The “Sing! Global 2021 Getty Music Worship Conference,” recently hosted by Christian music writers/singers Keith and Kristyn Getty at Nashville’s Bridgestone Arena, saw Brentwood, TN-based audio and lighting provider CTS AVL also handling the conference’s broadcast and audio-recording tasks with an infrastructure consisting of three DiGiCo SD5 consoles for front of house, monitors and broadcast, and an SD12 96 desk for production.
Further, utilizing three SD-Racks and DiGiGrid MGB interfaces between consoles and computers, the system handled over 160 inputs, managing more than 50 separate mixes for bands, groups, choirs, and an orchestra. The annual event brings together worship leaders, music directors, composers and others in the worship-production sector for workshops, panels, and uplifting music.
“In past years, we had used an analog infrastructure to break out signal for front of house, monitor and production, but with the addition of broadcast this year and the ever-growing input list we needed to create an all-digital infrastructure that was reliable and easy to use,” explains Mike Taylor, CTS AVL Vice President. “That meant DiGiCo, was an obvious choice because we were able to source all we needed to the growing system in town due to the readily available products in Nashville.”
The number of inputs was driven both by the size of the event, which draws participants from around the world, and by the fact that it focuses heavily on acoustical music and instruments, reflecting the Getty’s Irish-music heritage. Production, comprising speakers, prerecorded audio, choir and orchestra, totaled 72 inputs alone.
Brooks Abbott, CTS AVL audio engineer supervising the event, says the DiGiCo SD environment is what allowed them to meet the needs of the conference. “Last time, we were still at around 120 inputs, but with a large band and choir and an orchestra the input count quickly went to 160 inputs, plus another 50 to 60 for monitors, so we knew we needed the kind of solution the SD consoles, along with the SD-Racks and Optocore network, offered,” he says. “It was all about capacity and workflow now.”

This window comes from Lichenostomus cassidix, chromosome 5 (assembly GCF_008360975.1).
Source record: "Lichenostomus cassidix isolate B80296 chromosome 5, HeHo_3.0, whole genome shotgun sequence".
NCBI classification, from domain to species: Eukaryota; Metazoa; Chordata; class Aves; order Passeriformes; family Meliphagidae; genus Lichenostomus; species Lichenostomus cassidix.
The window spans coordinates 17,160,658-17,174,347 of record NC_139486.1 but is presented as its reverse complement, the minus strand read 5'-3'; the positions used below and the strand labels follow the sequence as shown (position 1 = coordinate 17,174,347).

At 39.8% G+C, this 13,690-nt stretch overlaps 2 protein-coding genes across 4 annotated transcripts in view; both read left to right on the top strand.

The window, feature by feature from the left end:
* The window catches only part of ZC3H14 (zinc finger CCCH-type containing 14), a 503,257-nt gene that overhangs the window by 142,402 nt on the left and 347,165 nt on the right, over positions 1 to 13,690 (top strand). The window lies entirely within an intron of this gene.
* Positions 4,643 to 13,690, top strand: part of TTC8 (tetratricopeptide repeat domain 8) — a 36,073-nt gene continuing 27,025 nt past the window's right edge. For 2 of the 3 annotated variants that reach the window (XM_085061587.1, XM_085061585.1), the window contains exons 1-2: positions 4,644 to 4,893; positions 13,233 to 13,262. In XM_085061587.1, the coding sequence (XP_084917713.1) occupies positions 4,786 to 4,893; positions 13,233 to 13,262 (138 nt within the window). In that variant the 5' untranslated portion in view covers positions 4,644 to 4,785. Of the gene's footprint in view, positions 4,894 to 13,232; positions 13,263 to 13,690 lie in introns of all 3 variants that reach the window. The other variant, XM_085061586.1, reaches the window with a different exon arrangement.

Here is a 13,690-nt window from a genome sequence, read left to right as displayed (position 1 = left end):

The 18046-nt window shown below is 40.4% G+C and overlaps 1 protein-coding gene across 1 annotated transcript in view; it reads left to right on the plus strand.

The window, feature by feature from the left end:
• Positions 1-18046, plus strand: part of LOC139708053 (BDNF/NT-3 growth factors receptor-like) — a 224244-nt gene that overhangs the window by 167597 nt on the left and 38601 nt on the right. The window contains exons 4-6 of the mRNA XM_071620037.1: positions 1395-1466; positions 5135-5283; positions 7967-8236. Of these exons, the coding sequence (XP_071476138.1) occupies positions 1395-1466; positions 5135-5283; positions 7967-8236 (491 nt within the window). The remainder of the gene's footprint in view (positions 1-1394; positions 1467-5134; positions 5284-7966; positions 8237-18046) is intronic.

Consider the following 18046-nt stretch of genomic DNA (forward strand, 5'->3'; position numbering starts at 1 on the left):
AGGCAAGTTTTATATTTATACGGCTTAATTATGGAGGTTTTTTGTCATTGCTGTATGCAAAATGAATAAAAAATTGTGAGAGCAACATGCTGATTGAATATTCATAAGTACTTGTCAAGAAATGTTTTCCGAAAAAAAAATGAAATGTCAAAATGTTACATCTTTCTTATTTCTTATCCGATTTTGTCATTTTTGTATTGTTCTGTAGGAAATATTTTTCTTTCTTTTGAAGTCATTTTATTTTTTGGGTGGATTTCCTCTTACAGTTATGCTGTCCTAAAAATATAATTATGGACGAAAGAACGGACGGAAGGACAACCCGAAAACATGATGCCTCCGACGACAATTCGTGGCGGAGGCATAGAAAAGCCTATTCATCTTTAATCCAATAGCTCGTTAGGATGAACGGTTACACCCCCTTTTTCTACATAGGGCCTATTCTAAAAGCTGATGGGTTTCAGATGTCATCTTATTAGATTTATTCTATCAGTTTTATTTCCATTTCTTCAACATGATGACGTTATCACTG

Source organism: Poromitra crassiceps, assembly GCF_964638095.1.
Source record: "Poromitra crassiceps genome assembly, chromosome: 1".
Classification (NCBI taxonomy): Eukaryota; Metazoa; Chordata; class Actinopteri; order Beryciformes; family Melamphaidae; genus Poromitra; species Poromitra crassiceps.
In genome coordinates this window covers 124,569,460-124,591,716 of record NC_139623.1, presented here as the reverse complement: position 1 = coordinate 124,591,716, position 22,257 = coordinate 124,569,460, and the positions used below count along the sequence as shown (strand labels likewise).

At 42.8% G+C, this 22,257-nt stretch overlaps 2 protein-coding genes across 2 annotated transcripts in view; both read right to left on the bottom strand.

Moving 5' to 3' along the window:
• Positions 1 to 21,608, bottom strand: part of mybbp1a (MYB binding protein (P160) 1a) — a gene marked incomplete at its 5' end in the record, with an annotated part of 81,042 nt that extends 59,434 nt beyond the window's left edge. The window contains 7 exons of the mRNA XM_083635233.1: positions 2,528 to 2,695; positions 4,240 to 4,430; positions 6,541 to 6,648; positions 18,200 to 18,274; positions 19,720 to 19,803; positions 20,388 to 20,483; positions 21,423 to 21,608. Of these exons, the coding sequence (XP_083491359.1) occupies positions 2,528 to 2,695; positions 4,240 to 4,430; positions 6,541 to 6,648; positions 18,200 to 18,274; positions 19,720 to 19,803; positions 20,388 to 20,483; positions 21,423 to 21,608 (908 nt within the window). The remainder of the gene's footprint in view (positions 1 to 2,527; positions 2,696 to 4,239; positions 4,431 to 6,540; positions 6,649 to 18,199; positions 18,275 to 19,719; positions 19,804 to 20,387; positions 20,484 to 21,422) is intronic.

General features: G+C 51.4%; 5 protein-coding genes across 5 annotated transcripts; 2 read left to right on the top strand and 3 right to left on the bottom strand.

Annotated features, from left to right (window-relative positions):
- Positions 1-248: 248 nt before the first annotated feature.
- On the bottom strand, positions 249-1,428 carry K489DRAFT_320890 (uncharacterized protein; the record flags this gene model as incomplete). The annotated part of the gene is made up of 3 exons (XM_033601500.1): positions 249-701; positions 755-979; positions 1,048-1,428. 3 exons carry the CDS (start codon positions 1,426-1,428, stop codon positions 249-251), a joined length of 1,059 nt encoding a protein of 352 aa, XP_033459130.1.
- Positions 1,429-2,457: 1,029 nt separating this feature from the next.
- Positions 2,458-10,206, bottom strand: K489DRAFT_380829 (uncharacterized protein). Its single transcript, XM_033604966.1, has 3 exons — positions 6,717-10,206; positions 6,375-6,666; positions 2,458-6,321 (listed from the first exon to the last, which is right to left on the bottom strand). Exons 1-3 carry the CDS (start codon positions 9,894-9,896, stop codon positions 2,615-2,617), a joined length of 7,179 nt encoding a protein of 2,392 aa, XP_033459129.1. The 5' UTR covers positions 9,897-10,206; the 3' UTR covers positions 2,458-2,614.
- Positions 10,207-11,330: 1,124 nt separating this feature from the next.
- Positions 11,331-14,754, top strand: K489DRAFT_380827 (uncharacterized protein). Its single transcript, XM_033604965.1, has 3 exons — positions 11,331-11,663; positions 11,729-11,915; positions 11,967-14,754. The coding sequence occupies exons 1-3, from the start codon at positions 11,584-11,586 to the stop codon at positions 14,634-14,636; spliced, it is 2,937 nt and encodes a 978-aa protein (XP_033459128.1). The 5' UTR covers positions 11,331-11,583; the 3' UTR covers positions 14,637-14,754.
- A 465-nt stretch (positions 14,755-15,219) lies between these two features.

Beyond the SD consoles’ I/O capacities, Abbott also cites functionality such as the ability to mix between consoles. “We had an SD5 at front of house for the band and the SD12 96 for production, and also to mix down the orchestra to stems for FOH and the SD5 at monitors, so they wouldn’t have to handle all of those individual inputs. Even though the consoles were pretty much maxed out, we were able to bounce audio elements down between desks without ever having to go to copper, which kept the audio quality high and the workflow very efficient.”
At monitors, he notes the large number of guest artists were able to be handled on the SD5, as the engineer created presets for each one during sound checks, with dozens of performers’ mixes about to recalled on the fly as each artist joined the house band. He also notes that being able to do all of this on a single Optocore network made cabling for the sprawling event far easier, including connecting to the SD5 broadcast console, which had been set up in a locker room in the venue.
“Being all on one network made it easy to transport all of the channels and mixes we were sending him,” he adds. Three DiGiGrid MGB interfaces—two out of broadcast where they multitracked 128 channels and one at FOH where it was used for virtual soundchecks—added to the overall system flexibility.
All but the monitor console also had Waves processing integrated onboard. “It was a lot of music and speaking, and they were often moving between those one after the other,” says Abbott. “The way the SD consoles were set up, and with their huge I/O capacity, we were able to move through all of that smoothly and easily.”